Uber Technologies has agreed on a financial settlement with the daughter and husband of the Arizona woman who was the first person killed by a self-driving car.
Elaine Herzberg, 49, was walking her push bike across North Mill Avenue in Tempe, Arizona, where Uber was testing self-driving cars (AVs) with back-up drivers.
An Uber AV with a human back-up driver struck Herzberg around 10 p.m. on the night of March 18. Herzberg was severely injured and died shortly after being transported to a local hospital.
Uber announced a voluntary pause of all its AV test programs on March 19, and on March 26, Arizona Gov. Doug Ducey (R) told Uber they could no longer test in the state.
Because many AV proponents hailed the cars computer driving programs and powerful sensor arrays as superior to human drivers, the fatal accident caused a lot of controversy.
Whatever happens next, it won’t see Uber in civil court. The company has settled with Herzberg’s nearest surviving kin, radio station KJZZ reported on the evening of March 28.
An attorney for the victim’s family, Christina Perez Hesano, told KJZZ “The matter has been resolved.”
No Reaction From Either Driver
Elaine Herzberg was crossing the road about 100 feet from a warning sign that asked pedestrians to only cross the road at the crosswalk. Herzberg appeared oblivious to the oncoming car until it was only about fifty feet away, revealed dashcam footage from the self-driving car before and after it made impact.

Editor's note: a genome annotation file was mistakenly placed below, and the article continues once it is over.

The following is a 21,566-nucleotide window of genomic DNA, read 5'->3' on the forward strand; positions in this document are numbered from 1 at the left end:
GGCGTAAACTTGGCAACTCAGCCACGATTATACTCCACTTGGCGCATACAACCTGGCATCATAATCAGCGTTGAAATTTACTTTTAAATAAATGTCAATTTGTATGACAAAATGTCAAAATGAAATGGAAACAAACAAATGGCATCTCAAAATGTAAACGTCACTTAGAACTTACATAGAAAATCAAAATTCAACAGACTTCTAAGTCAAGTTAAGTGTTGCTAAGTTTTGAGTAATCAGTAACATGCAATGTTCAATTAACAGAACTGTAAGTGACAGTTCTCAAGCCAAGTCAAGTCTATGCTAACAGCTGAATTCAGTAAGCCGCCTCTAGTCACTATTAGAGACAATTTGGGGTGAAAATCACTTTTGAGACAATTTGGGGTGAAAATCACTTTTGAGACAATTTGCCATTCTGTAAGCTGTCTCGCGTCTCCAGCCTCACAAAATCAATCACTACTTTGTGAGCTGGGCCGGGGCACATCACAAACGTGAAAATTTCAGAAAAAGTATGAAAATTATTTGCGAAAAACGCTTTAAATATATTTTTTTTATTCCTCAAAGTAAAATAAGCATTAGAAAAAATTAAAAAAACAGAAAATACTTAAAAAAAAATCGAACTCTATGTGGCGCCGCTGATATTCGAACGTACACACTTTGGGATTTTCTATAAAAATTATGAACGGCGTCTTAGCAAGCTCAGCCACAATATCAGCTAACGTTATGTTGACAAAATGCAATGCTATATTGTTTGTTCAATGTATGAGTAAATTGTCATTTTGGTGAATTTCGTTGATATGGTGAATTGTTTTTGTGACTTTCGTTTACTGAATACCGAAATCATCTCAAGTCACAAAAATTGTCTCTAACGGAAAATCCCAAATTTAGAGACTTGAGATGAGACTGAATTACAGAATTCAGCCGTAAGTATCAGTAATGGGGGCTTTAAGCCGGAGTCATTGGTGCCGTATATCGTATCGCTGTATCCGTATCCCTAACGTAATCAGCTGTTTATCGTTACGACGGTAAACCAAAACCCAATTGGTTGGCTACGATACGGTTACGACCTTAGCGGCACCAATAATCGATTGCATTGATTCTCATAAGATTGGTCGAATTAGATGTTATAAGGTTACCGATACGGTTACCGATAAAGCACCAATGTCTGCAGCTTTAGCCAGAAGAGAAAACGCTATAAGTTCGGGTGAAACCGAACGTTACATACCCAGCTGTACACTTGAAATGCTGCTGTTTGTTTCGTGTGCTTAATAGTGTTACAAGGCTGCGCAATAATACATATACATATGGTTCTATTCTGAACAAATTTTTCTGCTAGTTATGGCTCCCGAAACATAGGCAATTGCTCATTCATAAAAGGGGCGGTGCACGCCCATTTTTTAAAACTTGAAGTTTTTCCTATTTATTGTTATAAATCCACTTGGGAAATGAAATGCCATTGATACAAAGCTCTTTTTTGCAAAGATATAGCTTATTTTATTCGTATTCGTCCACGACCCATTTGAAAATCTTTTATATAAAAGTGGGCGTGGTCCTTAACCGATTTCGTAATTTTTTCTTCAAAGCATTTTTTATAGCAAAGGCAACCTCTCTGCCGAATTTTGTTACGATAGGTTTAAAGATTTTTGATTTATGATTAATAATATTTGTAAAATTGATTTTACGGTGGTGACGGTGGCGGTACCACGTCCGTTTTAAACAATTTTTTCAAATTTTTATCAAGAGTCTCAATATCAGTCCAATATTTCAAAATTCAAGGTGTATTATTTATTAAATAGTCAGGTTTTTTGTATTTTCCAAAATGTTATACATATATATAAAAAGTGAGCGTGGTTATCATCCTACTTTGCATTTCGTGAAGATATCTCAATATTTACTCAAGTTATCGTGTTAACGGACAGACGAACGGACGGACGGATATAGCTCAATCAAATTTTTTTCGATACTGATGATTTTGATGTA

Even though she was jaywalking, the road where she was crossing was five lanes wide. The driver and the AV’s sensors should have noticed and identified the fact that there was a pedestrian in the roadway.
Video of the incident show that while Herzberg was apparently not aware of the oncoming car, the human back-up driver was watching the computer monitor in the car, and didn’t see Herzberg either.
The car, equipped with a 360-degree Lidar system (radar using laser, instead of radio) should have been able to spot Herzberg easily, says Marta Thoma Hall, president of Velodyne Lidar Inc., which supplies Lidar to AV car companies.
“We are as baffled as anyone else,” Thoma Hall told Bloomberg Technology. “Certainly, our Lidar is capable of clearly imaging Elaine and her bicycle in this situation.
“However, our Lidar doesn’t make the decision to put on the brakes or get out of her way.”
However, either the Lidar did not detect Herzberg – who was pushing a bicycle festooned with grocery bags – or Uber’s logic circuits failed to register the pedestrian’s presence.
In any case, the car’s autonomous driving system made no reaction whatsoever, plowing into the hapless Herzberg at an undiminished 38 mph, without the slightest hint of braking or swerving.
The on-board human driver was so busy monitoring computer read-outs, she didn’t see Herzberg until an instant before the collision.
Arizona Still Welcomes AV Companies
Despite the collision and the questions it has raised about the safety of certain AV control systems, Arizona Governor Doug Ducey has shown no desire to make his state less friendly to AV firms.
The governor told reporters on the afternoon of March 28 that he still supported AVs as a way to make roads and highways safer, AP reported.
Because the businesses are almost unregulated and unmonitored, all the major AV firms — Google’s Waymo, GM’s Cruise, Intel Corporation, and Uber — set up shop in the greater Phoenix area.
Waymo is already testing driverless taxis on the streets of Chandler, a Phoenix suburb.